New figures released in parliament show Peel Health Campus has reduced its medical staff and are nine nurses short in the emergency department, while more than a third of emergency patients are not treated in under four hours.
Under questioning from Dawesville MP Zak Kirkup, Health Minister Roger Cook revealed the number of doctors fell from 125 in 2016 to 109 in June, 2017, a 12.8 per cent drop in hospital medical staff.
Mr Cook also revealed 15 nurses had resigned from Peel Health Campus since January, with 9.4 full time registered nurse positions still vacant in the emergency department.
At the same time, there has been a drop in the percentage of emergency patients treated in under four hours.
So I call upon the state government: get it right in this state budget, make sure the Peel Health Campus gets increased funding...
More than a third of patients were not treated in accordance with the government’s four-hour rule, which requires those attending emergency wards to be treated in less than four hours.
Between January and June this year only 65.7 per cent of emergency patients were treated in accordance to the four-hour rule, leaving 7224 patients waiting longer than four hours for treatment and discharge.
The rule, which was implemented at the Peel Health Campus in May 2010, aims to set a standard for the time taken to treat emergency patients.
According to the Australian Institute of Health and Welfare’s MyHospitals website, Peel Health Campus discharged 82 per cent of its emergency patients in under four hours in 2011-12 and 71 per cent in 2015-16.
Peel Health Campus chief executive Margaret Sturdy said the hospital was funded by the state government to care for public patients within Peel’s scope of clinical services delineation.
“The hospital is staffed according to activity and acuity,” she said.
“Although we have some nursing vacancy, rostered shifts are fully allocated through a range of actions, including utilising our part-time and casual staff pool.
“We also have access to nursing agencies to fill any roster shortfalls.”
Dr Sturdy said the Western Australian Emergency Access targets, which include the four hour rule, had been a focus of attention at the hospital for a number of years.
“PHC is working cooperatively and collaboratively with South Metropolitan Health Service to improve performance,” she said.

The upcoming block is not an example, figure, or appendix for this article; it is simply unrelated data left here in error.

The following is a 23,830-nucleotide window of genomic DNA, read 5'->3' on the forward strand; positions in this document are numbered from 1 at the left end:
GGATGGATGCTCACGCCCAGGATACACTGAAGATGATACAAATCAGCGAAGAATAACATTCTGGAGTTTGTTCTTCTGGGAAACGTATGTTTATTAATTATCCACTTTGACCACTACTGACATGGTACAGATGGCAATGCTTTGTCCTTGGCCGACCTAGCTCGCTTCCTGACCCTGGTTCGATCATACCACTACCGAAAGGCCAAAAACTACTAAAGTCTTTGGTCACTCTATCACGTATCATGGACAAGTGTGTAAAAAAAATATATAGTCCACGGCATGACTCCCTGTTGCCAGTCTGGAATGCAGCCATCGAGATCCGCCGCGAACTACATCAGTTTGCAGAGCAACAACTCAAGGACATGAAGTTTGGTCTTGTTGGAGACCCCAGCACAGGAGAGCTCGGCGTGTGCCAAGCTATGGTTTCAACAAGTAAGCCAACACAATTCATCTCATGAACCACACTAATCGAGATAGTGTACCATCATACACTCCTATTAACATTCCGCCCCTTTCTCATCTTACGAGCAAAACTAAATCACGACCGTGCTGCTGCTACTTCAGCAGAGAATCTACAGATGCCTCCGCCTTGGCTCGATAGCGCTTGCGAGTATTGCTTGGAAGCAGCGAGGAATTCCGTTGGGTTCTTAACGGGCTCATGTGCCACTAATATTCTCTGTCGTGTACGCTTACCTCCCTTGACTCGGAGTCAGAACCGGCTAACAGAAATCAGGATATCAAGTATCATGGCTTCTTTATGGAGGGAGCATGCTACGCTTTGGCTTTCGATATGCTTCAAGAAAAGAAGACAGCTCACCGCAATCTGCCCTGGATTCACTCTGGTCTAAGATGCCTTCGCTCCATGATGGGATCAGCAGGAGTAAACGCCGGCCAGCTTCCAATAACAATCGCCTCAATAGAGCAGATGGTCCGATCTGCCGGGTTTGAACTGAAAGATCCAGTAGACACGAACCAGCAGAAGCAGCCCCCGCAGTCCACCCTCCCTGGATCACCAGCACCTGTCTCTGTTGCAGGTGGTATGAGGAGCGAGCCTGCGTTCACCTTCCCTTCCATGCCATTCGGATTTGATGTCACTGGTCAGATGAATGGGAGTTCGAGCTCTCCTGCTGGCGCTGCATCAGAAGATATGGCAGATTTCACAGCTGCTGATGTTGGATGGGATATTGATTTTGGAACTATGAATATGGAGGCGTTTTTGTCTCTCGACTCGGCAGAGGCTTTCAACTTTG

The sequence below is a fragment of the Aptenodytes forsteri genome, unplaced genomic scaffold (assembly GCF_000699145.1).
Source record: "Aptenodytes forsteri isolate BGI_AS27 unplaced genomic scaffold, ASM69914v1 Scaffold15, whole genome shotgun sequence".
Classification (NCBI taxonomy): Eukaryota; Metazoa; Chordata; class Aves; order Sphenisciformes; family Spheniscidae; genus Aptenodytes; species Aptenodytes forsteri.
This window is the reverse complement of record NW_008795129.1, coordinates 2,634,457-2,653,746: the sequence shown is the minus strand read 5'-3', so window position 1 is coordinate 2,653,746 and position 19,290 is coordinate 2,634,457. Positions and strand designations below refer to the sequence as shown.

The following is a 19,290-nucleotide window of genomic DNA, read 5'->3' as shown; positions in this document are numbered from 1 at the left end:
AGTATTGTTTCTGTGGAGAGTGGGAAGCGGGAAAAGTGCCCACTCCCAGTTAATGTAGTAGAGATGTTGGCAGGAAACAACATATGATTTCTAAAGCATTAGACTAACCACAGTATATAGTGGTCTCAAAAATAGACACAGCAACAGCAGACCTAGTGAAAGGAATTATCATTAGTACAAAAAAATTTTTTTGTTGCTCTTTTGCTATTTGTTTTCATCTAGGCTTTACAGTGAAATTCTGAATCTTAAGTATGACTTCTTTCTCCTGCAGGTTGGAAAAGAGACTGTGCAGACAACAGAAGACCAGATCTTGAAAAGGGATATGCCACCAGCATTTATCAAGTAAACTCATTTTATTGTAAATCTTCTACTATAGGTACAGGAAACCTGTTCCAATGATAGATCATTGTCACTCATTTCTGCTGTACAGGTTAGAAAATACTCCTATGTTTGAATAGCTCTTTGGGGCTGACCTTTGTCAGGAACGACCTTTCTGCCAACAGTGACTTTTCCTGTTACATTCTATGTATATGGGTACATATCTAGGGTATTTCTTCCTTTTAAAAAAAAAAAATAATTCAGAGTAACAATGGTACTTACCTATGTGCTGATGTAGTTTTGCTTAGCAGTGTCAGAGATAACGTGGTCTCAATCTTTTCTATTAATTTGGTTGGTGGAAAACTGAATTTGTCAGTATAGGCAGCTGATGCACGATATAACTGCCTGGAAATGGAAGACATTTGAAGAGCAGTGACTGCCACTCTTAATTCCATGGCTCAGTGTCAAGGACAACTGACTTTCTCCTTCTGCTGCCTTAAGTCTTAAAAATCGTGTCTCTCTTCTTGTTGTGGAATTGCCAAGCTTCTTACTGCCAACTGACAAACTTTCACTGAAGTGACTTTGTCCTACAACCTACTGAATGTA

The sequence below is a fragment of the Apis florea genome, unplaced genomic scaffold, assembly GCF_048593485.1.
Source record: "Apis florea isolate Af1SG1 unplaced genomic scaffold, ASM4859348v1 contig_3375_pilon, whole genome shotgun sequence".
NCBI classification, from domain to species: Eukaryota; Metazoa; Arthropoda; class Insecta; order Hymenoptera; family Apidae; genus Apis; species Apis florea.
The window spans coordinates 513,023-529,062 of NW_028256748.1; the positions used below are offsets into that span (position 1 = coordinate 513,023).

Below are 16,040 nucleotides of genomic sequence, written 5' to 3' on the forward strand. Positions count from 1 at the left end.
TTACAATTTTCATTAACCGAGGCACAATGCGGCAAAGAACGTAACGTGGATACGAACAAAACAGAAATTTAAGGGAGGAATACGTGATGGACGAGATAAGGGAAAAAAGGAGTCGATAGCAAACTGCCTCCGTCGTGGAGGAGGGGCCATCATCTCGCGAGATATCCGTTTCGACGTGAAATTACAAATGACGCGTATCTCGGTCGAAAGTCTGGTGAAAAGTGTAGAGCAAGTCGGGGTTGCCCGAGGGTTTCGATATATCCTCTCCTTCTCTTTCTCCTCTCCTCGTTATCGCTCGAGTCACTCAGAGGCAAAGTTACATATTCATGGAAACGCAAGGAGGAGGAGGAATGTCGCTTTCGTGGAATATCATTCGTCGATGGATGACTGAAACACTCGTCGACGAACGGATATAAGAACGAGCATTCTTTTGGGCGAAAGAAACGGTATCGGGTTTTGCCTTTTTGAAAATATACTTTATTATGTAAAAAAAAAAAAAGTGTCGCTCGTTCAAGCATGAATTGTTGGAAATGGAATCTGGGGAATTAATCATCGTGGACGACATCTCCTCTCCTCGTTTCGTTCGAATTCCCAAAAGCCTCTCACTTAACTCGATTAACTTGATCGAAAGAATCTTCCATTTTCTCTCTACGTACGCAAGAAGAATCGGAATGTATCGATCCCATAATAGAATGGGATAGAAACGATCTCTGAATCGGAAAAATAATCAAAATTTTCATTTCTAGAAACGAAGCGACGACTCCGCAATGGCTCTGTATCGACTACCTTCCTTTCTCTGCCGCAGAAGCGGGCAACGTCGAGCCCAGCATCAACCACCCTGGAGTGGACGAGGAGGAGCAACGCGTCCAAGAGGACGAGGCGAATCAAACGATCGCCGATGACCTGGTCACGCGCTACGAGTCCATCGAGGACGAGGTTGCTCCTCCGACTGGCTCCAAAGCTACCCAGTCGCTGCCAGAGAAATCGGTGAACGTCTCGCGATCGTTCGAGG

Dawesville MP Zak Kirkup, whose community is serviced by the hospital, said it was time for the government to increase resources to the Peel Health Campus and said the blow-out in the number of people not treated in accordance with the four hour rule was “significant and concerning”.
“There’s quite clearly a correlation here between a reduction in medical staff and those who can treat patients at Peel Health Campus and the time by which they are dealt with or discharged under the four-hour rule,” he said.
“People go to the Peel Health Campus expecting to be treated and what we’re seeing here is there is a continual increase in people who aren’t being treated according to the policy settings of what the health department would like to see happen when a patient presents themselves at hospital.”
Mr Kirkup said the figures released by the health minister in parliament tallied with reports he had been receiving from staff and patients and admitted the hospital’s resourcing levels were set by the former government.
“You’re right, there may have been some issues under the previous government but now there’s an opportunity for us to get the policy settings right, to get more doctors into Peel Health Campus,” he said.
“So I call upon the state government: get it right in this state budget, make sure the Peel Health Campus gets increased funding, and we can finally increase medical staff there to treat not only the population as it stands but also the projected population growth.”
Mr Cook did not comment about resourcing at Peel Health Campus or the hospital’s efforts to treat and discharge emergency patients in under four hours.